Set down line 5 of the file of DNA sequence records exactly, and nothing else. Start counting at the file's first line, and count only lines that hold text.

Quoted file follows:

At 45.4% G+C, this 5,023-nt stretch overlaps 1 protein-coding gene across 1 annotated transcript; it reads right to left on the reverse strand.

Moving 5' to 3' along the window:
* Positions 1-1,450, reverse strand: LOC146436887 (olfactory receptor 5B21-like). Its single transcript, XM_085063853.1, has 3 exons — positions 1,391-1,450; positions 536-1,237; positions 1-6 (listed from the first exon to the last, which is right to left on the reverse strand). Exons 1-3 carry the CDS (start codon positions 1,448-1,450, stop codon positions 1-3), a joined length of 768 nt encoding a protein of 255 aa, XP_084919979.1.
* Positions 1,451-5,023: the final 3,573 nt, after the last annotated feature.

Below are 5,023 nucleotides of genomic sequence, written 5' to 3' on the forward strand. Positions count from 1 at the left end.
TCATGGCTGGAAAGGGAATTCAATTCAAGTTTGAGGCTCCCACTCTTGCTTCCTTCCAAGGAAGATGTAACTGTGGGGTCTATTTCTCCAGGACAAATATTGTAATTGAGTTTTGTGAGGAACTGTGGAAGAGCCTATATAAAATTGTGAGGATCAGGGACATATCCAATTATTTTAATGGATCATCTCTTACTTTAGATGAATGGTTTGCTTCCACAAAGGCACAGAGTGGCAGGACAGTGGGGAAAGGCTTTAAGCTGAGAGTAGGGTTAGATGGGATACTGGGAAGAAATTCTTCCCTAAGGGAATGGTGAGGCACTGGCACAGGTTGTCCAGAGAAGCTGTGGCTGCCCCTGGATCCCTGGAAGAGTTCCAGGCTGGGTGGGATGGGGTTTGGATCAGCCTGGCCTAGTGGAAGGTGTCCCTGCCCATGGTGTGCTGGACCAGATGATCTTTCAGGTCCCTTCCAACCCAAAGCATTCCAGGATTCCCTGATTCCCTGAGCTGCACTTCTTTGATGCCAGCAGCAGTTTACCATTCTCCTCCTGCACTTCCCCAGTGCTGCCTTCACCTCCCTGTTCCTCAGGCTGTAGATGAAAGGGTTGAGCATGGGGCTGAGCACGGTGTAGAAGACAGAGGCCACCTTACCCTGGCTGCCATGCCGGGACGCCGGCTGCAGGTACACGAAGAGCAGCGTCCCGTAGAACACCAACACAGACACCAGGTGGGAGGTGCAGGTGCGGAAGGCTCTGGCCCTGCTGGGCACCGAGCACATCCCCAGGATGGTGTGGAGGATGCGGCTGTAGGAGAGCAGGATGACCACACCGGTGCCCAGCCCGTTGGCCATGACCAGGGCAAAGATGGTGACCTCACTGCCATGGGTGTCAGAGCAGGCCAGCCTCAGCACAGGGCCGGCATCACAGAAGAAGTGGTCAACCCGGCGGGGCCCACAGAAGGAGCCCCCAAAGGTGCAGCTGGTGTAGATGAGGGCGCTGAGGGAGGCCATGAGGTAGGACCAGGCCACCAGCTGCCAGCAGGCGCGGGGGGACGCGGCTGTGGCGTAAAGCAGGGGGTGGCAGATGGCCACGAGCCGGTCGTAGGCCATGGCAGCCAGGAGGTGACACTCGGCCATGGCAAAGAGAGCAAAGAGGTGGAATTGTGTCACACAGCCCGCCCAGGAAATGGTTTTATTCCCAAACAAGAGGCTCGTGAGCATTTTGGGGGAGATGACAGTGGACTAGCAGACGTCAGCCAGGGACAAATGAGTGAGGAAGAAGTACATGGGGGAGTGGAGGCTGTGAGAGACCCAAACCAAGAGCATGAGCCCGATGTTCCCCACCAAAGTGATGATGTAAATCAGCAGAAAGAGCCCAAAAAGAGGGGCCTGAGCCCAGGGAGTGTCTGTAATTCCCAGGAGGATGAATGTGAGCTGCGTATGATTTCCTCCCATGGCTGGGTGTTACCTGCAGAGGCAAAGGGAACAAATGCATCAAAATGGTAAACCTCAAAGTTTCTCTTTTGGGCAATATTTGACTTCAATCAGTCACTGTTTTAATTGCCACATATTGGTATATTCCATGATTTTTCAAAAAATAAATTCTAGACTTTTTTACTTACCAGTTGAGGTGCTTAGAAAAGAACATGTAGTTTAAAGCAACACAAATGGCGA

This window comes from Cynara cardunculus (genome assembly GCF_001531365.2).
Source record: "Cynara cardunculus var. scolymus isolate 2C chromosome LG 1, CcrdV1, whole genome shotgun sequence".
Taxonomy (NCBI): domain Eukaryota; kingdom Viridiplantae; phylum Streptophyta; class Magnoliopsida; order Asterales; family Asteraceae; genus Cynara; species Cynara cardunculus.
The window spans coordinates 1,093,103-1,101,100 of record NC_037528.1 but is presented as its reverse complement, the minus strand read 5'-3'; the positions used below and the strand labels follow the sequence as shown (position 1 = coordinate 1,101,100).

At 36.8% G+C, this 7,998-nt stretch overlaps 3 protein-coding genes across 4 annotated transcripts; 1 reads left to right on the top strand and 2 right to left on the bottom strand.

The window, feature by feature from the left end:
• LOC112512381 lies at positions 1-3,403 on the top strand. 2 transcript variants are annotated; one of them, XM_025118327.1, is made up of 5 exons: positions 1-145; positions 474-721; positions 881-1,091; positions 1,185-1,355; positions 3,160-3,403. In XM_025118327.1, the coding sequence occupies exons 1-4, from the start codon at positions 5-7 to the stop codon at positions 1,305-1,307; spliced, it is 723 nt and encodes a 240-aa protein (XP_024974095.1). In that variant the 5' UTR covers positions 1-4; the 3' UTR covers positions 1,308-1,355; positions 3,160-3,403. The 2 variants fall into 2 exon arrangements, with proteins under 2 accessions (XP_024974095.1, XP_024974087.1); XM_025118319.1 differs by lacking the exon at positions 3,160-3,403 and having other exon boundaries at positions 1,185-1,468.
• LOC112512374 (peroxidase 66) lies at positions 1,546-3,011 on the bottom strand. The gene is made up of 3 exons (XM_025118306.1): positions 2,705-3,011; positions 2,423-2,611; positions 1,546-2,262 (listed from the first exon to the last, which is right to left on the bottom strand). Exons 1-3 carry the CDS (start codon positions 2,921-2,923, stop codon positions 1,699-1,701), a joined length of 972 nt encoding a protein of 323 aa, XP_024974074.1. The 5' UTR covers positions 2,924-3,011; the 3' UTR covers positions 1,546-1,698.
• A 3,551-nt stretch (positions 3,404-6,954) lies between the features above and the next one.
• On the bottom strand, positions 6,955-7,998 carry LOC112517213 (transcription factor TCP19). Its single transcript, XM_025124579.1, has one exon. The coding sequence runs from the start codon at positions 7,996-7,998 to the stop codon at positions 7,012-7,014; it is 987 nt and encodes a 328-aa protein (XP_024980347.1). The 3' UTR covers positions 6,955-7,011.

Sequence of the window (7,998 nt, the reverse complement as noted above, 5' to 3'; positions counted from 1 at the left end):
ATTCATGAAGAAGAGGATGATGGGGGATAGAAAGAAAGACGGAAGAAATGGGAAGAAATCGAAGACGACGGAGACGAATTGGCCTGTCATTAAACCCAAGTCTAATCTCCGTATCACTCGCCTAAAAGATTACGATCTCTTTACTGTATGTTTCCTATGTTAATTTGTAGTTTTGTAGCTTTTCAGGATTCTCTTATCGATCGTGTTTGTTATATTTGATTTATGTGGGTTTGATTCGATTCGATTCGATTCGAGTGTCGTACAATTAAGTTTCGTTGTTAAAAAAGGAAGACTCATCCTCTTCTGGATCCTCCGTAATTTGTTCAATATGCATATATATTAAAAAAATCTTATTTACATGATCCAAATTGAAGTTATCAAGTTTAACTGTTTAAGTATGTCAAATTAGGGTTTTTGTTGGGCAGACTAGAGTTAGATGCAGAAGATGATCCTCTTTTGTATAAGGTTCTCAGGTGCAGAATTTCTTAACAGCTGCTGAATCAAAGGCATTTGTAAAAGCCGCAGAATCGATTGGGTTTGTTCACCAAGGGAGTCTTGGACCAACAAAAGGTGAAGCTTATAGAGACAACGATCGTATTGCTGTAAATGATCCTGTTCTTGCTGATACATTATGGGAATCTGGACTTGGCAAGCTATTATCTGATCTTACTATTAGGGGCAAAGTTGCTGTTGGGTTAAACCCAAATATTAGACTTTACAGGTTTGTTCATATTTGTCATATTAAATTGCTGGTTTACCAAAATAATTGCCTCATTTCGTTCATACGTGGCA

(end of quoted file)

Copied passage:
Below are 5,023 nucleotides of genomic sequence, written 5' to 3' on the forward strand. Positions count from 1 at the left end.